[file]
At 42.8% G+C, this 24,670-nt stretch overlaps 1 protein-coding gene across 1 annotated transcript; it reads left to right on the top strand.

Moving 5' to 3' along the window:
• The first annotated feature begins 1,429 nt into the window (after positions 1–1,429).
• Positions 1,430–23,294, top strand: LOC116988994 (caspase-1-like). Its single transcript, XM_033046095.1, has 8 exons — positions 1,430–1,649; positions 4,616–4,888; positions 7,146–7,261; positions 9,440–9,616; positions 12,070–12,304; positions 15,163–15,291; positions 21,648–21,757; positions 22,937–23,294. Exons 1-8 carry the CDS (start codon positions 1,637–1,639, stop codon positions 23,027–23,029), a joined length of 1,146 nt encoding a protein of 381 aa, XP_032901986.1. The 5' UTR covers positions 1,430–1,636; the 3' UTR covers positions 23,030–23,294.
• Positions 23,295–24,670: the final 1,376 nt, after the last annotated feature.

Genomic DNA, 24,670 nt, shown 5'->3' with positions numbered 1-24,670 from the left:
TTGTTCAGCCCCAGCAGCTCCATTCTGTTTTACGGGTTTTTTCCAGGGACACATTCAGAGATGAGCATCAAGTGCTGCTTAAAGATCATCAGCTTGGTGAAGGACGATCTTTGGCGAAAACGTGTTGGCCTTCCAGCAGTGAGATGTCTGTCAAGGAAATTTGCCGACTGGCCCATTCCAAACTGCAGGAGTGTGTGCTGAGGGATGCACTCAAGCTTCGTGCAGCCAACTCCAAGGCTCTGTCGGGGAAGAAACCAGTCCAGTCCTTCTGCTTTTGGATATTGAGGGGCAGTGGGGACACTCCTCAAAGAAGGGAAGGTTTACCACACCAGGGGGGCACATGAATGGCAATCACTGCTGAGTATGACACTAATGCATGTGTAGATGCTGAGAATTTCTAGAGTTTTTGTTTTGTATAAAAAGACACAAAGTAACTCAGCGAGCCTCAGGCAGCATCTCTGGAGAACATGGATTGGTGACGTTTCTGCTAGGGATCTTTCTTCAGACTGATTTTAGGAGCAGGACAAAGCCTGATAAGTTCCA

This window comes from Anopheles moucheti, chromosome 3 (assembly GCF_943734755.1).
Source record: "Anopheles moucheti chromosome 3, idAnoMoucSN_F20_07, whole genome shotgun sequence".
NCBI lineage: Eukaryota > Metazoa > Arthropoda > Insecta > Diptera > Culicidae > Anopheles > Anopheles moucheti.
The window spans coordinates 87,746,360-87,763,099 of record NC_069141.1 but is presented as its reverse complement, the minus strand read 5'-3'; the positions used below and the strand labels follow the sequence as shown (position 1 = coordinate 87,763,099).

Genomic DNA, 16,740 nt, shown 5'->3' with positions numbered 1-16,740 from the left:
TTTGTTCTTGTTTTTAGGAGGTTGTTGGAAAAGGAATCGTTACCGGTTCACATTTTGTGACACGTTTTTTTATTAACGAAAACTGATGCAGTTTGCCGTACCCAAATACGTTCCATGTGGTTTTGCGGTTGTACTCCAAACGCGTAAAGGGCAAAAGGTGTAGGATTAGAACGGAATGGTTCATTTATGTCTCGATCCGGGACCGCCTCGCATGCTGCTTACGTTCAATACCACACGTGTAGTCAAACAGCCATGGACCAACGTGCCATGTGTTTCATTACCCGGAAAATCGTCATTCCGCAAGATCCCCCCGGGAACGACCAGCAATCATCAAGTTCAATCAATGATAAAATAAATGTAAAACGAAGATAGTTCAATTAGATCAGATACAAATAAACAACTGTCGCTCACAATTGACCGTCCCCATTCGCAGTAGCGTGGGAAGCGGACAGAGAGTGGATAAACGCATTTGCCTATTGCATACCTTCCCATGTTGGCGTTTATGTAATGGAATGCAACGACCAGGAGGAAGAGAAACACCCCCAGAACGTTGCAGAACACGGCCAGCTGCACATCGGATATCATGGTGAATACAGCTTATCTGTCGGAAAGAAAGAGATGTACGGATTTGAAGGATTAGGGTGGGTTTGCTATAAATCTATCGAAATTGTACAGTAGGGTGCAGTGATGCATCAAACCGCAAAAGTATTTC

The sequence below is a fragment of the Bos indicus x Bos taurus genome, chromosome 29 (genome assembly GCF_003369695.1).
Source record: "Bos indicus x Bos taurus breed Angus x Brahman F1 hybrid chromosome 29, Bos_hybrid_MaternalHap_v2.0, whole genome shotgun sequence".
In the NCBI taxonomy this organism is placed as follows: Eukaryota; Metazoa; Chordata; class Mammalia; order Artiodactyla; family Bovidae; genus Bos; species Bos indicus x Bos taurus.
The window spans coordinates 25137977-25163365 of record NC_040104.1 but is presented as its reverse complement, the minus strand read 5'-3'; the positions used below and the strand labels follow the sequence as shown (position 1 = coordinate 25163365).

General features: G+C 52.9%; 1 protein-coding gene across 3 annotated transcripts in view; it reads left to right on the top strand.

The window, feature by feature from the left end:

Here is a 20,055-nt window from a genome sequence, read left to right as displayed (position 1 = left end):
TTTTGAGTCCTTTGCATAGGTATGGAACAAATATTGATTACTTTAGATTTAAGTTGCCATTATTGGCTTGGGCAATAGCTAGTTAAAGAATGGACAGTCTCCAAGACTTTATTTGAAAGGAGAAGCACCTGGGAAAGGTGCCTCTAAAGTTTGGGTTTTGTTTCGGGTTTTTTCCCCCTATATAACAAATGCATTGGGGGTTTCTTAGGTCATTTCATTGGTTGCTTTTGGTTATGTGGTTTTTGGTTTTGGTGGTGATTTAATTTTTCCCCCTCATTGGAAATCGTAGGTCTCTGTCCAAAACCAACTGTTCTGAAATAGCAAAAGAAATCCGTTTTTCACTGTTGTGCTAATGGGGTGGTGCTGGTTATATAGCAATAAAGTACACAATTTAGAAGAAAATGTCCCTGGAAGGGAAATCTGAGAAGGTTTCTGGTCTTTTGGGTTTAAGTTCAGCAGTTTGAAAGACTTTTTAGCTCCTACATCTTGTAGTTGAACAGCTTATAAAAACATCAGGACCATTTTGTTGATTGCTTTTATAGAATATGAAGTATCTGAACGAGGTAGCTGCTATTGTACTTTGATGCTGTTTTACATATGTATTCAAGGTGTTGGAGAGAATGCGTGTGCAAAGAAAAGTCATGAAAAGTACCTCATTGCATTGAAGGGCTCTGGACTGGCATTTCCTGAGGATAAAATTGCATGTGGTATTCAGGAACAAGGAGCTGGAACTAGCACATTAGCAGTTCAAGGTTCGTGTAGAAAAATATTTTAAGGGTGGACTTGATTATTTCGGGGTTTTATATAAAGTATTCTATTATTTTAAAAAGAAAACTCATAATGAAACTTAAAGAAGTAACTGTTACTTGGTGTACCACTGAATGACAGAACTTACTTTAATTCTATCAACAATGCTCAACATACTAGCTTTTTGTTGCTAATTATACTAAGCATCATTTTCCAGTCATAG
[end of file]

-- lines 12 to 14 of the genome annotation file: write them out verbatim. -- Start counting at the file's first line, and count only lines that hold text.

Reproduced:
Genomic DNA, 16,740 nt, shown 5'->3' with positions numbered 1-16,740 from the left:
TTTGTTCTTGTTTTTAGGAGGTTGTTGGAAAAGGAATCGTTACCGGTTCACATTTTGTGACACGTTTTTTTATTAACGAAAACTGATGCAGTTTGCCGTACCCAAATACGTTCCATGTGGTTTTGCGGTTGTACTCCAAACGCGTAAAGGGCAAAAGGTGTAGGATTAGAACGGAATGGTTCATTTATGTCTCGATCCGGGACCGCCTCGCATGCTGCTTACGTTCAATACCACACGTGTAGTCAAACAGCCATGGACCAACGTGCCATGTGTTTCATTACCCGGAAAATCGTCATTCCGCAAGATCCCCCCGGGAACGACCAGCAATCATCAAGTTCAATCAATGATAAAATAAATGTAAAACGAAGATAGTTCAATTAGATCAGATACAAATAAACAACTGTCGCTCACAATTGACCGTCCCCATTCGCAGTAGCGTGGGAAGCGGACAGAGAGTGGATAAACGCATTTGCCTATTGCATACCTTCCCATGTTGGCGTTTATGTAATGGAATGCAACGACCAGGAGGAAGAGAAACACCCCCAGAACGTTGCAGAACACGGCCAGCTGCACATCGGATATCATGGTGAATACAGCTTATCTGTCGGAAAGAAAGAGATGTACGGATTTGAAGGATTAGGGTGGGTTTGCTATAAATCTATCGAAATTGTACAGTAGGGTGCAGTGATGCATCAAACCGCAAAAGTATTTC

The sequence below is a fragment of the Bos indicus x Bos taurus genome, chromosome 29 (genome assembly GCF_003369695.1).